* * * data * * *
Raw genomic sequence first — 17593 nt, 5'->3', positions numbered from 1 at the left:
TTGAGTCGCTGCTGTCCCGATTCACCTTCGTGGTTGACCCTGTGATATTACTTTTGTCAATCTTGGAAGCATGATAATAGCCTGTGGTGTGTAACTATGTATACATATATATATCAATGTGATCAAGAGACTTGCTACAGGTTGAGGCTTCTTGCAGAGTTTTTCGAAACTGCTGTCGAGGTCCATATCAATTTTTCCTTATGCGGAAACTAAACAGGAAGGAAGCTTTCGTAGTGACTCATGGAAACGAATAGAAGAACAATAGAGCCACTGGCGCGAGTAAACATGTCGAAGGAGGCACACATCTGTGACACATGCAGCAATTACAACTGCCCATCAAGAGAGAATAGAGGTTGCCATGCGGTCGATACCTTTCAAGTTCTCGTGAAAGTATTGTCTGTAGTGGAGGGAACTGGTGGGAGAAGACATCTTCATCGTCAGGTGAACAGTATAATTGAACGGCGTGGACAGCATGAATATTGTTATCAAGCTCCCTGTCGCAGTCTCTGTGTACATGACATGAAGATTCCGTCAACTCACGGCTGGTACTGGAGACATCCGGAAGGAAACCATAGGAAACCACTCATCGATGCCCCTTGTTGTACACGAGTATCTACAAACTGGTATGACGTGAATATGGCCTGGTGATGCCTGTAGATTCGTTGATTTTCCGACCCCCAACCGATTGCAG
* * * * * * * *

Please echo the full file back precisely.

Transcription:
Raw genomic sequence first — 17593 nt, 5'->3', positions numbered from 1 at the left:
TTGAGTCGCTGCTGTCCCGATTCACCTTCGTGGTTGACCCTGTGATATTACTTTTGTCAATCTTGGAAGCATGATAATAGCCTGTGGTGTGTAACTATGTATACATATATATATCAATGTGATCAAGAGACTTGCTACAGGTTGAGGCTTCTTGCAGAGTTTTTCGAAACTGCTGTCGAGGTCCATATCAATTTTTCCTTATGCGGAAACTAAACAGGAAGGAAGCTTTCGTAGTGACTCATGGAAACGAATAGAAGAACAATAGAGCCACTGGCGCGAGTAAACATGTCGAAGGAGGCACACATCTGTGACACATGCAGCAATTACAACTGCCCATCAAGAGAGAATAGAGGTTGCCATGCGGTCGATACCTTTCAAGTTCTCGTGAAAGTATTGTCTGTAGTGGAGGGAACTGGTGGGAGAAGACATCTTCATCGTCAGGTGAACAGTATAATTGAACGGCGTGGACAGCATGAATATTGTTATCAAGCTCCCTGTCGCAGTCTCTGTGTACATGACATGAAGATTCCGTCAACTCACGGCTGGTACTGGAGACATCCGGAAGGAAACCATAGGAAACCACTCATCGATGCCCCTTGTTGTACACGAGTATCTACAAACTGGTATGACGTGAATATGGCCTGGTGATGCCTGTAGATTCGTTGATTTTCCGACCCCCAACCGATTGCAG